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When a Canadian says, “the world is my backyard,” they might be referring to Toronto, one of the most culturally diverse cities in the world. But it is more likely they are referring to the endless expanses outside the cities, otherwise known as the Great Outdoors, that makes up most of Canada’s geography as one of the largest countries in the world.

A lot of Canadians grow up outside the cities and towns, and in order to survive they must learn basic survival skills. They don’t have buses and taxis to drive them home. They must learn to drive through all types of extreme weather, especially in the winter. That might include snowstorms and blizzards, glare ice, hail, heavy rains, freezing rain, lightning, high winds and maybe the occasional tornado, to name a few. Snowstorms can last for weeks and the snowbanks often rise higher than the cars and people. Snow shovels are essential gear. It’s not uncommon to rescue each others’ cars from snow banks in the winter when they slide right off the road. You don’t wait for a tow truck in the extreme cold when your friends could be there in a fraction of the time. It’s pretty normal for teenagers to test the limits of their cars in fields and empty parking lots in the winter to learn how to handle a car in the snow. Everyone keeps survival gear in their cars and houses. You don’t get far without it.

But to Canadians, even though lives are saved every day (and many people do that for a living), they laugh about it. It’s a matter of daily life, and most Canadians consider the Great Outdoors to be their playground, a place for all types of sports. Hiking is popular, so are hobby vehicles, including all types of boats and airplanes, and even children drive four-wheelers now. But even though people joke that they risk their lives every day, they remain humble about it, knowing that any poor decision could really be a matter of life and death in the Great Canadian Outdoors.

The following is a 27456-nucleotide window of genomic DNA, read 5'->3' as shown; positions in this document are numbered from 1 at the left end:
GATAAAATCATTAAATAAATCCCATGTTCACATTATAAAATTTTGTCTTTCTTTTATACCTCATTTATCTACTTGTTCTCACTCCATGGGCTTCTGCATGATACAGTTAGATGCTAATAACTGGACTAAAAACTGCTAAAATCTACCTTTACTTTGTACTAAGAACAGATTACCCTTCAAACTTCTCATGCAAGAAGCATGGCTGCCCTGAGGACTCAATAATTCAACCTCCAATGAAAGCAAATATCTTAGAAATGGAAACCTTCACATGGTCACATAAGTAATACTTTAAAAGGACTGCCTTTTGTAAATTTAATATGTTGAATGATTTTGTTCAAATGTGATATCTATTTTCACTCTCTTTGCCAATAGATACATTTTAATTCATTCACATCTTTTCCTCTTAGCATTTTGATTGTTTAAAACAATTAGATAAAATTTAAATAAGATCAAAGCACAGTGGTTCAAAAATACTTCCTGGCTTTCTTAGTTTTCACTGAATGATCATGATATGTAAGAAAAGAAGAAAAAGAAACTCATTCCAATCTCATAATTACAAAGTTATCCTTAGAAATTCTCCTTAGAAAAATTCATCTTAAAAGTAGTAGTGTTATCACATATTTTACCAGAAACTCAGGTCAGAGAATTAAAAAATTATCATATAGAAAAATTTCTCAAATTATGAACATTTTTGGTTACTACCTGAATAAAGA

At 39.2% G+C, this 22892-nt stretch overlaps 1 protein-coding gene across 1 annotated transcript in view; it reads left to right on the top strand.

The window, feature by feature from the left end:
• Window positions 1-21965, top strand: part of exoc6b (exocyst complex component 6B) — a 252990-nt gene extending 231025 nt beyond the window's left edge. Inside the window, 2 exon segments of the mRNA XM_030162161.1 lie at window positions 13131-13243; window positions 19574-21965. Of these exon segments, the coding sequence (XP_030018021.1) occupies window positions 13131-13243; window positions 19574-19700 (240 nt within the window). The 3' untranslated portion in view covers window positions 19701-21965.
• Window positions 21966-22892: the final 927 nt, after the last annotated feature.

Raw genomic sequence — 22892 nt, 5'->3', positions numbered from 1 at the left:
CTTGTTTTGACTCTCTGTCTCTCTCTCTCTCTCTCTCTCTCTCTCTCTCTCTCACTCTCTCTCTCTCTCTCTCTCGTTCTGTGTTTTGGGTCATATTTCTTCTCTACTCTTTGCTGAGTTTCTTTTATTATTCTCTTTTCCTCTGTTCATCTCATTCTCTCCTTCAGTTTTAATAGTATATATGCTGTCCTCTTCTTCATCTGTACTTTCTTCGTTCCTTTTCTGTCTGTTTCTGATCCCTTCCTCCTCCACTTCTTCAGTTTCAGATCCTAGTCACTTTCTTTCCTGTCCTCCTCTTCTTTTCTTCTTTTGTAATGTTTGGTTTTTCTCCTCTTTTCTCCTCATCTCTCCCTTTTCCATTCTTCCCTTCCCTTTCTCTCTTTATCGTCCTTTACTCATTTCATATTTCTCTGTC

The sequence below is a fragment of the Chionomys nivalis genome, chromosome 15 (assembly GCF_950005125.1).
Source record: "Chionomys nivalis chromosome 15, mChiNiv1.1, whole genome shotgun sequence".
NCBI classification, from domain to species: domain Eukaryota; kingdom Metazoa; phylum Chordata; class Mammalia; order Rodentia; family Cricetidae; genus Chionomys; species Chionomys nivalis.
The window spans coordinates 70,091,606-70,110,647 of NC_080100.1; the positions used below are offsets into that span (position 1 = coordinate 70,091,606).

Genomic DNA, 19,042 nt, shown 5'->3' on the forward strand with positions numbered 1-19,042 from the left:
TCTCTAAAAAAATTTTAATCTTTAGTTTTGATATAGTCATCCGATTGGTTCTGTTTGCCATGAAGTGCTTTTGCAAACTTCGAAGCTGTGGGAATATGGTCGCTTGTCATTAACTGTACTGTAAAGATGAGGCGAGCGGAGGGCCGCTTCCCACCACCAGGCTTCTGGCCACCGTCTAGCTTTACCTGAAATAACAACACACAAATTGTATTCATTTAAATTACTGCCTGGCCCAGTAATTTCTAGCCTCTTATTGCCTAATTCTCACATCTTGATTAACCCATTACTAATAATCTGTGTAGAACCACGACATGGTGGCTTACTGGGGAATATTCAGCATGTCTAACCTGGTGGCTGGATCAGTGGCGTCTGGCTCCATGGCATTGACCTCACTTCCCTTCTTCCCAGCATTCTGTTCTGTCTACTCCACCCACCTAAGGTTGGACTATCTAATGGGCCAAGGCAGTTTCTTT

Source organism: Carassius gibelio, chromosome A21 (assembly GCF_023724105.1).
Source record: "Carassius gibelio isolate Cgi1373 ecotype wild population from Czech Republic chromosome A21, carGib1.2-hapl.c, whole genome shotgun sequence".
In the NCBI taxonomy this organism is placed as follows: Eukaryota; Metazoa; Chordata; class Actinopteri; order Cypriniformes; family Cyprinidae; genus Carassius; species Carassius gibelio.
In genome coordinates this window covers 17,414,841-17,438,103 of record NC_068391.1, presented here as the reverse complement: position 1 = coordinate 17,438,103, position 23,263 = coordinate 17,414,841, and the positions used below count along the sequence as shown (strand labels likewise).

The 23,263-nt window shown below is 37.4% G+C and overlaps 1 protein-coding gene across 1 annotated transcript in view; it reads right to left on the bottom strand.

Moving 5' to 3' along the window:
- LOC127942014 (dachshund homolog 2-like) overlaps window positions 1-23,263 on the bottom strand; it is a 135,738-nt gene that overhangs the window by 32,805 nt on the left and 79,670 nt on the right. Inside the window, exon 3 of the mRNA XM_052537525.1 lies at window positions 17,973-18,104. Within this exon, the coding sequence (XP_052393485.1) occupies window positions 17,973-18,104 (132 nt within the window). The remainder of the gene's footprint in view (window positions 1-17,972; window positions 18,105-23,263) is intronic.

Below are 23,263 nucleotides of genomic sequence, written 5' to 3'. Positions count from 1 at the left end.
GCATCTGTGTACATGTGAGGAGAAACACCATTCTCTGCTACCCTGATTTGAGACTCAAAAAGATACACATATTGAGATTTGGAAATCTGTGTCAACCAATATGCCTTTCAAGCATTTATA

There is also a sense of responsibility and a sense of wonder that comes from living in a place with such radical weather and four distinct seasons. There is a high respect for human life and lower respect for people who abuse that privilege. It’s not that Canadians are tough, but just in order to live day to day, they have to know how to survive. And many work in medical or safety careers, including emergency workers, and others make a difference every day in the lives of others. They also deal with the local crime which comes and goes.

People who frequently overcome great obstacles typically have their priorities in full view all of the time. They know how to keep their heads screwed on straight and expect that from each other. They don’t have time for people who don’t have other peoples’ or society’s best interests in mind. They typically see through people in three seconds and can tell you what kind of person they are and will call them out to their face if they consider them to be flaky or dishonest. No one wants to depend on someone who isn’t on the same page if you actually needed anything. People survive because they depend on themselves and each other.

These are the people who grow up in Canada’s great outdoors, and when they speak, people listen. No matter where they go in life, they make a difference. They don’t bend their integrity for anyone and couldn’t care less what others think of them. Because they know what life is about and the reason why they are here.

And because they are strong people, the great outdoors is sport. When you see hobby aircraft flying around in the sky, hear four wheelers in the fields and forests, and see speedboats on the lakes, and all manner of outdoor sports, the Canadians are outside enjoying their beautiful and sometimes insane weather!

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